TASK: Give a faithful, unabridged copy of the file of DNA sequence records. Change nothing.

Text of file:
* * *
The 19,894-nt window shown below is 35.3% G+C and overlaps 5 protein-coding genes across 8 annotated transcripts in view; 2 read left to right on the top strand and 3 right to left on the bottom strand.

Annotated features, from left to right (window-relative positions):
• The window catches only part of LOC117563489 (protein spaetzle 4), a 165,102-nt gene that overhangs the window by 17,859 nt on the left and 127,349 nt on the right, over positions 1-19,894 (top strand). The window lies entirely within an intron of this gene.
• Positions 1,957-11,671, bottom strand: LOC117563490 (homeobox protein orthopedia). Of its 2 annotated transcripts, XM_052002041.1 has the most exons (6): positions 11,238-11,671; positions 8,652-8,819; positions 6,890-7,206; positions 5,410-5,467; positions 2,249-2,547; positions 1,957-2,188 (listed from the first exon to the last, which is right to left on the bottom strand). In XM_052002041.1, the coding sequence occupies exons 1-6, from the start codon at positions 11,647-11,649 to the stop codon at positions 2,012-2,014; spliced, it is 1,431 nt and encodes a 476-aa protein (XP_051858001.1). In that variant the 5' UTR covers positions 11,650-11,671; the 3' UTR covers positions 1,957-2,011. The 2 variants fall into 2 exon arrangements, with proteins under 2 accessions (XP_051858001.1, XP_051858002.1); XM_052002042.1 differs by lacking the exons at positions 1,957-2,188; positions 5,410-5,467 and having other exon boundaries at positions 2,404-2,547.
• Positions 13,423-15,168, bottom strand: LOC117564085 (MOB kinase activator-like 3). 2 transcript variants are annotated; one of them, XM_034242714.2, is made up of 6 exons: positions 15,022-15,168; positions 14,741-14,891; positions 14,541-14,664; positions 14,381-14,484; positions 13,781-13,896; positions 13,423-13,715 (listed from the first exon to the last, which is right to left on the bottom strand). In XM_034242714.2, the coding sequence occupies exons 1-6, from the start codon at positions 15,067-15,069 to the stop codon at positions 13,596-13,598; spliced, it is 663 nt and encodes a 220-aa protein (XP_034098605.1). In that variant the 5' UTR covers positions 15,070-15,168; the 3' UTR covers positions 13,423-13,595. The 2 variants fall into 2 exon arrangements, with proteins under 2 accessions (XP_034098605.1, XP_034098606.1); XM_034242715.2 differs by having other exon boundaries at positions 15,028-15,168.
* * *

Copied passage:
The 19,894-nt window shown below is 35.3% G+C and overlaps 5 protein-coding genes across 8 annotated transcripts in view; 2 read left to right on the top strand and 3 right to left on the bottom strand.

Annotated features, from left to right (window-relative positions):
• The window catches only part of LOC117563489 (protein spaetzle 4), a 165,102-nt gene that overhangs the window by 17,859 nt on the left and 127,349 nt on the right, over positions 1-19,894 (top strand). The window lies entirely within an intron of this gene.
• Positions 1,957-11,671, bottom strand: LOC117563490 (homeobox protein orthopedia). Of its 2 annotated transcripts, XM_052002041.1 has the most exons (6): positions 11,238-11,671; positions 8,652-8,819; positions 6,890-7,206; positions 5,410-5,467; positions 2,249-2,547; positions 1,957-2,188 (listed from the first exon to the last, which is right to left on the bottom strand). In XM_052002041.1, the coding sequence occupies exons 1-6, from the start codon at positions 11,647-11,649 to the stop codon at positions 2,012-2,014; spliced, it is 1,431 nt and encodes a 476-aa protein (XP_051858001.1). In that variant the 5' UTR covers positions 11,650-11,671; the 3' UTR covers positions 1,957-2,011. The 2 variants fall into 2 exon arrangements, with proteins under 2 accessions (XP_051858001.1, XP_051858002.1); XM_052002042.1 differs by lacking the exons at positions 1,957-2,188; positions 5,410-5,467 and having other exon boundaries at positions 2,404-2,547.
• Positions 13,423-15,168, bottom strand: LOC117564085 (MOB kinase activator-like 3). 2 transcript variants are annotated; one of them, XM_034242714.2, is made up of 6 exons: positions 15,022-15,168; positions 14,741-14,891; positions 14,541-14,664; positions 14,381-14,484; positions 13,781-13,896; positions 13,423-13,715 (listed from the first exon to the last, which is right to left on the bottom strand). In XM_034242714.2, the coding sequence occupies exons 1-6, from the start codon at positions 15,067-15,069 to the stop codon at positions 13,596-13,598; spliced, it is 663 nt and encodes a 220-aa protein (XP_034098605.1). In that variant the 5' UTR covers positions 15,070-15,168; the 3' UTR covers positions 13,423-13,595. The 2 variants fall into 2 exon arrangements, with proteins under 2 accessions (XP_034098605.1, XP_034098606.1); XM_034242715.2 differs by having other exon boundaries at positions 15,028-15,168.